Movie adaptations in the Hindi film industry have always been tricky. The attempt gets even trickier when one is taking up a film that is still fresh in everyone’s mind and very relevant, like the Marathi blockbuster Sairat. The film changed the course of Marathi cinema and when it was said that it would be remade in Hindi, there was much curiosity. That curiosity has now been satisfied, as Shashank Khaitan’s Dhadak has managed to do justice to the original film while also acquiring an individual flavour in its new avatar. Khaitan, who has entertained us with hits like Humpty Sharma Ki Dulhania and Badrinath Ki Dulhania, has tried to do something different in his third release and has hit a hat-trick with this film. Nagraj Manjule’s story inspired the Rajasthani backdrop screenplay penned by Khaitan and the freshness of newcomers, Janhvi Kapoor and Ishaan Khatter, added a beautiful tone to it.
The story starts with Madhukar, a simple, lower-caste boy from Udaipur, being mesmerised by the beauty of Parthavi, daughter of a rich, higher-caste politician. The two study in the same college and eventually their flirtation turns into true love. When Parthavi’s conservative and powerful family finds out about this, they beat up Madhukar. To save his life and their love, they run away and start a new life, where their own relationship is tested. How the two overcome these challenges and how their past catches up with them is what forms the crux of the story. The first half of the film is a tad long but flows smoothly as the love story is established. People complaining about the lack of true-blue love stories in Bollywood will like the old-school romance mixed with humour and drama. The second half sprints through the beginning of the troubles in the relationship of the central characters. Audiences who have seen Sairat are waiting to see how the tragic climax of the original will be retained in the remake. And, as far as shock value goes, they will not be disappointed!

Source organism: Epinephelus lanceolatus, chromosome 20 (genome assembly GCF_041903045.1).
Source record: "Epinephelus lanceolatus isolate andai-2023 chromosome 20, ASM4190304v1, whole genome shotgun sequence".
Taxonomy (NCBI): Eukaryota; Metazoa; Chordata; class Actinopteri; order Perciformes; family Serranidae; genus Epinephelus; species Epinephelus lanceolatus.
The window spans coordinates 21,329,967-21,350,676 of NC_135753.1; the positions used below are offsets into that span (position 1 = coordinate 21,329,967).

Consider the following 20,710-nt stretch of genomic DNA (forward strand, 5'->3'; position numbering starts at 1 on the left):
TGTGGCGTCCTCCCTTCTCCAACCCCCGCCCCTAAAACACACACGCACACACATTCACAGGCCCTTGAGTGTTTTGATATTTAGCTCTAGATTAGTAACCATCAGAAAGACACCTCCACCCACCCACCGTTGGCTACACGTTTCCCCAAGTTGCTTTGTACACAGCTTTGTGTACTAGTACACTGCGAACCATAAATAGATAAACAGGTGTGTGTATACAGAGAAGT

Since Dhadak is an official adaptation, there are comparisons that are going to be made between it and Sairat. There are obvious similarities as well as differences which is a smart move on Khaitan’s part to distinguish his film from the original one. The setting in Udaipur, the dialect, the treatment of the love story and of course, the climax, give this film originality. However, there are some scenes which seem to have been picked up and melded with the spirit of Dhadak. The dialogue of the film is extremely strong, with the actors getting the Mewari dialect right. There are not many punches in the film but a lot of moments where the backdrop and the setting bring a smile to your face.
There are also some flaws in the film, like the lack of emotion evoked from the audience. While the film is entertaining, it does not tug at you the way Sairat did. Scenes that should have been aggravating do not manage to go deep enough to get that emotion out. Also, the biggest conflict in the film, the difference between the families of Madhukar and Parthavi, is not adequately justified. The audience is aware of the caste system conflict because of the original film but it seemed like since the makers of Dhadak had that base, they neglected to establish that factor, which is the core of the problems that form the second half and the end. Even the epic fight between the two central characters in the end lacks the punch it should have had.
The songs have already had a great base to start from, thanks to composers Ajay-Atul, who retained the symphonic soul of the original film, which was one of the USPs. Zingat is a chartbuster and the title track of Dhadak was also well-received. The Yad lagla recreation Pehli baar is also a welcome melody. Like his previous two films, this movie of Khaitan too has been aesthetically shot. The director along with the cinematographer Vishnu Rao have captured the scenic locations of Udaipur and Kolkata in their natural state, which adds to the beauty of the film. The film should have been edited crisply to save time and have better effect.
As mentioned earlier, the world of adaptations is tricky and not without its drawbacks. No matter how hard you work on an adaptation, there will be people who will still hold it to the standard of the original one. But Karan Johar’s Dharma Productions and Shashank Khaitan have respected the art of adaptation and given us a beautiful story that we might know but the novelty will still manage to surprise you.
Performance-wise, newcomer Ishaan Khatter does very well, considering this is only his second film. The actor gets the lingo perfectly and manages to ooze charm as well as substance in his performance. Debutante Janhvi Kapoor has taken her legacy forward with her first film. The actress looks beautiful and her effort to get her part right is visible and commendable. Ashutosh Rana as the strict father is on point, as usual. Shridhar Watsar, Ankit Bisht and Ishika Gajneja as the friends are good. Godaan Kumar is okay, as is Govind Pandey. Aishwarya Avinash and Shalini Kapoor are average. Kharaj Mukherjee and Shubhavi Harshal Choksey are entertaining.